Although many kids will say their first words around their first birthdays just as many speak later. Some babble endlessly and some seem to skip it altogether and start spouting full (although brief) sentences. “Late or early speaking says nothing about the child’s future capabilities or brilliance,” says Jaswal.
Since we assume that your niece is living in a typical environment where other people speak to her and speak to one another, speech is almost sure to come. “Kids typically try to use the type of communication that’s conventional in their community,” says Jaswal. If you want to help your niece along, though, talk more to her and ask her more questions. Basically, try to engage her. The more she's spoken to, the more likely she is to try it herself.
In fact, even when caretakers are signing to your niece, they should also be speaking the words they're signing, says psychologist Linda Acredolo, co-author of "Baby Signs: How to Talk with Your Baby Before Your Baby Can Talk."
"Talking and signing together flood the baby with language," says Acredolo whose research, published in the Journal of Nonverbal Behavior, indicates signing may even give children a slight future verbal edge. "At 36 months, the [signing] babies in our study were speaking, on average, the equivalent of non-signing 47 month olds," she says.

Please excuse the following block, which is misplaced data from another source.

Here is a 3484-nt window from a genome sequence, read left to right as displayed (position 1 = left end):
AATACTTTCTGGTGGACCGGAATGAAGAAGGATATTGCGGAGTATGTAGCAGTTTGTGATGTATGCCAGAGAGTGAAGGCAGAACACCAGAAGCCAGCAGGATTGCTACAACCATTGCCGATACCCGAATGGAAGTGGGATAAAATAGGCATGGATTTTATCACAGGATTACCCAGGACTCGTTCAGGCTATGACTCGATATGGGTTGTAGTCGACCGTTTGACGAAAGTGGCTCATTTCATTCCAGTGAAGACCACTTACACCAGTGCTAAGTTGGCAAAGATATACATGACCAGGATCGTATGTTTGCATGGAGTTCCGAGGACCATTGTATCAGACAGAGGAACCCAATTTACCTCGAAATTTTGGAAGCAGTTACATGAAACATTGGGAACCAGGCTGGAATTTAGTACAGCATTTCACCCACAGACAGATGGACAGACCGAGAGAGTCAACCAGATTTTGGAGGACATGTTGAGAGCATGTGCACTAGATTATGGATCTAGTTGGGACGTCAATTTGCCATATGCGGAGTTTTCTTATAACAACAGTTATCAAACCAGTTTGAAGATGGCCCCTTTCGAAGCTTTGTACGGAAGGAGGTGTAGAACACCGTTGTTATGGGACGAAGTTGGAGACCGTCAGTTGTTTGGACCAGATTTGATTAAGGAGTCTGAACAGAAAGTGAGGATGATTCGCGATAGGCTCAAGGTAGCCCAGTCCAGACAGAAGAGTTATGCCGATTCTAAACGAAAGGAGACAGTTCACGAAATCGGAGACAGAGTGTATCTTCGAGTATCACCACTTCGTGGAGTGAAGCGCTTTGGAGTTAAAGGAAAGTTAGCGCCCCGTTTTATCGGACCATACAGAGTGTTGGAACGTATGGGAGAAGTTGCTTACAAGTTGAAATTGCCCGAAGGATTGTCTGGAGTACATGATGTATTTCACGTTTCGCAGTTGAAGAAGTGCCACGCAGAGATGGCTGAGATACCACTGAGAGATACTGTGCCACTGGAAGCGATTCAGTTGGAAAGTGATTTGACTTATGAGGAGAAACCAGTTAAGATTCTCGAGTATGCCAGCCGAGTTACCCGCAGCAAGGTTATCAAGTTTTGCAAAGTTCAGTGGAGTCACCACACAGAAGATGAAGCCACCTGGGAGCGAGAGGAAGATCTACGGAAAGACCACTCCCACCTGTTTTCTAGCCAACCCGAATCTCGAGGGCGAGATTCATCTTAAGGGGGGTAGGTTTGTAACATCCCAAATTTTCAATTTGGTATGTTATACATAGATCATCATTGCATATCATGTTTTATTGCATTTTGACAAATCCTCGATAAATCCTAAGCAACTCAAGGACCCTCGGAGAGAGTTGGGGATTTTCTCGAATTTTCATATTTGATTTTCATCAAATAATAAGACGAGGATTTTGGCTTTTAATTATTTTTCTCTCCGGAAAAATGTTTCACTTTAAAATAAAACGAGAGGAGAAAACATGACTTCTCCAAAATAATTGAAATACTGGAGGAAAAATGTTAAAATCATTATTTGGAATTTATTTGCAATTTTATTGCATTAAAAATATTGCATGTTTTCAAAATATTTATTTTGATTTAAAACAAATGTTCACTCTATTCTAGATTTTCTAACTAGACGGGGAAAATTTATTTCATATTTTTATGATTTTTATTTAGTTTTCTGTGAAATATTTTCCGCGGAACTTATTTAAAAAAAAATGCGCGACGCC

It also helps if there are plenty of people around who do their best to understand what the child is trying to say. When adults don’t respond to a toddler’s vocalizations with correct replies and actions, the child may try to "fix" the miscommunication with physical gestures, pointing, patting the person or using signs that have been successful in eliciting past responses, notes Wegner. So if adults usually didn’t understand your niece’s babbling but they do understand a sign, she may opt for that method of communication right now (although in the long run it won’t influence her ability to speak).